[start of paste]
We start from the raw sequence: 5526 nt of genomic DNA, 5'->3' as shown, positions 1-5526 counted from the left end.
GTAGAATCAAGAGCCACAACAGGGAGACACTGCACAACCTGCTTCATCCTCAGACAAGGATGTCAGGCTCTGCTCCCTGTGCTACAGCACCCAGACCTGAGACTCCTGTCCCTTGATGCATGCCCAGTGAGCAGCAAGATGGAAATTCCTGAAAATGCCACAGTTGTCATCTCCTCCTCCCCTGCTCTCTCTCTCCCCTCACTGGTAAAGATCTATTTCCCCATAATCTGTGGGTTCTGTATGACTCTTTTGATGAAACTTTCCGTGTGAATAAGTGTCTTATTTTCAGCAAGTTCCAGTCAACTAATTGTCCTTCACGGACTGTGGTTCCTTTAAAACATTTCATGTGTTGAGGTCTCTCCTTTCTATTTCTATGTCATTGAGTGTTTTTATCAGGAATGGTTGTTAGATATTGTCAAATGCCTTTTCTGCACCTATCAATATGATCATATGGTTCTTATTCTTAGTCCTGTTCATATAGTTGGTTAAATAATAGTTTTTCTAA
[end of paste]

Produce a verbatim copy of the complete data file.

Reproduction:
We start from the raw sequence: 5526 nt of genomic DNA, 5'->3' as shown, positions 1-5526 counted from the left end.
GTAGAATCAAGAGCCACAACAGGGAGACACTGCACAACCTGCTTCATCCTCAGACAAGGATGTCAGGCTCTGCTCCCTGTGCTACAGCACCCAGACCTGAGACTCCTGTCCCTTGATGCATGCCCAGTGAGCAGCAAGATGGAAATTCCTGAAAATGCCACAGTTGTCATCTCCTCCTCCCCTGCTCTCTCTCTCCCCTCACTGGTAAAGATCTATTTCCCCATAATCTGTGGGTTCTGTATGACTCTTTTGATGAAACTTTCCGTGTGAATAAGTGTCTTATTTTCAGCAAGTTCCAGTCAACTAATTGTCCTTCACGGACTGTGGTTCCTTTAAAACATTTCATGTGTTGAGGTCTCTCCTTTCTATTTCTATGTCATTGAGTGTTTTTATCAGGAATGGTTGTTAGATATTGTCAAATGCCTTTTCTGCACCTATCAATATGATCATATGGTTCTTATTCTTAGTCCTGTTCATATAGTTGGTTAAATAATAGTTTTTCTAA